Seizure Safe Schools Act to Protect 2,800 Children Living with Epilepsy in Nebraska
Lincoln, NE, January 25, 2021 — The Epilepsy Foundation announced the introduction of the Seizure Safe Schools Act (LB 639) in the Nebraska Unicameral Legislature. This bill ensures that all school personnel will be trained to recognize and respond appropriately to students experiencing seizures. Five states — Kentucky, Indiana, Texas, New Jersey, and Illinois — have successfully passed Seizure Safe Schools legislation, while several other states have introduced similar bills in the current session.
“We are committed to fighting for the rights of everyone impacted by the epilepsies in our state,” said Laura Weidner, Esq., Vice President, Government Relations & Advocacy, Epilepsy Foundation. “For students living with epilepsy and seizures, it is important that schools are well-equipped with the tools necessary to provide a safe and enriching environment. Seizure Safe Schools will raise awareness and implement a uniform standard of care and response across the state so that students have access to the care they need and can reach their full academic potential.”
There are approximately 19,600 people living with the epilepsies in Nebraska, of which 2,800 are children. Approximately 1 in 10 people will have a seizure in their lifetime; a teacher, student, or even a school nurse could someday benefit from others nearby knowing how to respond. Despite its prevalence, epilepsy is still highly misunderstood by the public. The Epilepsy Foundation’s goal is to build an empathetic next generation who welcome people living with epilepsy as their friends, neighbors, and colleagues and who are prepared to help them with proper seizure first aid.
“Kids often spend more awake hours at school than at home,” said Nikki Gessford, mother to Max Gessford, a student from Lincoln with epilepsy. “Seizures don’t discriminate. A seizure can happen to anyone at any time. It is of utmost importance to have someone that knows what to do during a seizure because it can be a matter of life or death.”
The Seizure Safe Schools Act has several components which the Epilepsy Foundation hopes will be included in the bill: training school personnel on seizure detection and first aid response; mandating Seizure Action Plans to be on file for every student diagnosed with epilepsy or a seizure disorder and requiring those plans be available to all personnel responsible for the student; ensuring the administration of medications approved by the U.S. Food & Drug Administration; and a Good Samaritan clause.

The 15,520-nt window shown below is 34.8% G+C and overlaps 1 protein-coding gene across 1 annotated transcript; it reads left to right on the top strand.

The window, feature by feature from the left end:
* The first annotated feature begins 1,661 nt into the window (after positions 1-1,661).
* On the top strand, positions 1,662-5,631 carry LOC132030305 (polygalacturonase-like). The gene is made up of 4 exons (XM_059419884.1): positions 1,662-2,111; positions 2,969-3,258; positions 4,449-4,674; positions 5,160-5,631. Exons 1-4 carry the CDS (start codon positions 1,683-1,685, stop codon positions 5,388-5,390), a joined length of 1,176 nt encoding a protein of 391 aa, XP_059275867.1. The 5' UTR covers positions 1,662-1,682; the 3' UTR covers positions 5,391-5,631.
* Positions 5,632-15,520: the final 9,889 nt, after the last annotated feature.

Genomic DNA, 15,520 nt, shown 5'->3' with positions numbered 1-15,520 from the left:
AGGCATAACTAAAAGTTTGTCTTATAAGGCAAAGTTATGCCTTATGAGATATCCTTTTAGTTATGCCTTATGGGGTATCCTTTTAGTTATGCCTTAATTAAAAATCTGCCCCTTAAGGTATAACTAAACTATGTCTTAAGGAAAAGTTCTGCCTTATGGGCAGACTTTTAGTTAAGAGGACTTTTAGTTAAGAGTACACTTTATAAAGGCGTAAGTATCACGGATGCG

To join the Nebraska Seizure Safe Schools efforts, please contact email@example.com. To learn more about this nationwide initiative, visit epilepsy.com/seizure-safe-schools.
According to the World Health Organization, epilepsy is the most common serious brain disorder worldwide, with no age, racial, social class, national or geographic boundaries. The U.S. Centers for Disease Control & Prevention (CDC) estimates that 3.4 million people in the United States are affected by epilepsy, or approximately 1 in 26 people. Epilepsy is the underlying tendency of the brain to produce seizures, which are sudden abnormal bursts of electrical energy that disrupt brain functions. In addition to those diagnosed with epilepsy, one in ten people will have a single seizure in their lifetime.
About the Epilepsy Foundation
With a network of partners throughout the United States, the Epilepsy Foundation is leading the fight to overcome the challenges of living with epilepsy. The Foundation connects people to treatment, support and resources; leads advocacy efforts; funds innovative research and the training of specialists; and educates the public about epilepsy and seizure first aid. For more than five decades, the Epilepsy Foundation has shone a light on epilepsy to promote awareness and understanding, and to advocate for laws that matter to people with epilepsy, while also funding epilepsy research and supporting epilepsy investigators and specialists in their early careers. In partnership with the CDC, the Epilepsy Foundation has helped to improve access to care for people with epilepsy, expanded its digital reach and online resources in homes across the country, and trained more than 600,000 people in seizure recognition and first aid. The Epilepsy Foundation has also assisted more than 140,000 people through its 24/7 Helpline, and continues to focus on innovation, new therapies, community services, advocacy and education as key priorities. To learn more visit epilepsy.com or call 1.800.332.1000. Follow us on Facebook and Twitter.
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